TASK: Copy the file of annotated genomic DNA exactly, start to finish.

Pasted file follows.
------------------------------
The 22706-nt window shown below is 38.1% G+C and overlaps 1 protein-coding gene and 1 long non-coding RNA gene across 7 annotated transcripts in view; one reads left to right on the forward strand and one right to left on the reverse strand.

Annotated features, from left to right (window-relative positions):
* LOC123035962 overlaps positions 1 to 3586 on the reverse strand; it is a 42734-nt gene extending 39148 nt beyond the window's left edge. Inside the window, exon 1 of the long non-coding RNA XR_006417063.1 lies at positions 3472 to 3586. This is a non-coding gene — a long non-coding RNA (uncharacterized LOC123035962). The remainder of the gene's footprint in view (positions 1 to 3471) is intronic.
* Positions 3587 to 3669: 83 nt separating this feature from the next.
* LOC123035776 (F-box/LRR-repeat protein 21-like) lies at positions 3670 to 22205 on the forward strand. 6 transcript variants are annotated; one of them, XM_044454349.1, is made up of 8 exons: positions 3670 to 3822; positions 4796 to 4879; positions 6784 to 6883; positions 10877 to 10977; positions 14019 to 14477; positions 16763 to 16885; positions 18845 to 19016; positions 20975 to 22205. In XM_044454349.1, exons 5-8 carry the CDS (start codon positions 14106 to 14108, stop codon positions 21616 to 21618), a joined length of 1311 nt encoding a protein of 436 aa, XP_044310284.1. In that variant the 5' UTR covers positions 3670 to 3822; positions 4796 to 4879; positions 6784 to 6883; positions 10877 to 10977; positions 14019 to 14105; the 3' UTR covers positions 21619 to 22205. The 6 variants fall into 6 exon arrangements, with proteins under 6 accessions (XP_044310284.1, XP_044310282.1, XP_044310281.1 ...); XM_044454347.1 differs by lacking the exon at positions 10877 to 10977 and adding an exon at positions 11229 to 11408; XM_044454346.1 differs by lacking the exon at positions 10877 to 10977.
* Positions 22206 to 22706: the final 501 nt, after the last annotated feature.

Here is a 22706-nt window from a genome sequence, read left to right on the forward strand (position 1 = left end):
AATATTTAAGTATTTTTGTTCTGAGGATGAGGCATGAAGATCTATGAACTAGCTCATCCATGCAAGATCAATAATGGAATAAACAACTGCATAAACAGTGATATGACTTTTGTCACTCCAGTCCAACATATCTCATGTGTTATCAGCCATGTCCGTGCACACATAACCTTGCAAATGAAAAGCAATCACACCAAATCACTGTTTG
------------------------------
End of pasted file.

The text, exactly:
The 22706-nt window shown below is 38.1% G+C and overlaps 1 protein-coding gene and 1 long non-coding RNA gene across 7 annotated transcripts in view; one reads left to right on the forward strand and one right to left on the reverse strand.

Annotated features, from left to right (window-relative positions):
* LOC123035962 overlaps positions 1 to 3586 on the reverse strand; it is a 42734-nt gene extending 39148 nt beyond the window's left edge. Inside the window, exon 1 of the long non-coding RNA XR_006417063.1 lies at positions 3472 to 3586. This is a non-coding gene — a long non-coding RNA (uncharacterized LOC123035962). The remainder of the gene's footprint in view (positions 1 to 3471) is intronic.
* Positions 3587 to 3669: 83 nt separating this feature from the next.
* LOC123035776 (F-box/LRR-repeat protein 21-like) lies at positions 3670 to 22205 on the forward strand. 6 transcript variants are annotated; one of them, XM_044454349.1, is made up of 8 exons: positions 3670 to 3822; positions 4796 to 4879; positions 6784 to 6883; positions 10877 to 10977; positions 14019 to 14477; positions 16763 to 16885; positions 18845 to 19016; positions 20975 to 22205. In XM_044454349.1, exons 5-8 carry the CDS (start codon positions 14106 to 14108, stop codon positions 21616 to 21618), a joined length of 1311 nt encoding a protein of 436 aa, XP_044310284.1. In that variant the 5' UTR covers positions 3670 to 3822; positions 4796 to 4879; positions 6784 to 6883; positions 10877 to 10977; positions 14019 to 14105; the 3' UTR covers positions 21619 to 22205. The 6 variants fall into 6 exon arrangements, with proteins under 6 accessions (XP_044310284.1, XP_044310282.1, XP_044310281.1 ...); XM_044454347.1 differs by lacking the exon at positions 10877 to 10977 and adding an exon at positions 11229 to 11408; XM_044454346.1 differs by lacking the exon at positions 10877 to 10977.
* Positions 22206 to 22706: the final 501 nt, after the last annotated feature.

Here is a 22706-nt window from a genome sequence, read left to right on the forward strand (position 1 = left end):
AATATTTAAGTATTTTTGTTCTGAGGATGAGGCATGAAGATCTATGAACTAGCTCATCCATGCAAGATCAATAATGGAATAAACAACTGCATAAACAGTGATATGACTTTTGTCACTCCAGTCCAACATATCTCATGTGTTATCAGCCATGTCCGTGCACACATAACCTTGCAAATGAAAAGCAATCACACCAAATCACTGTTTG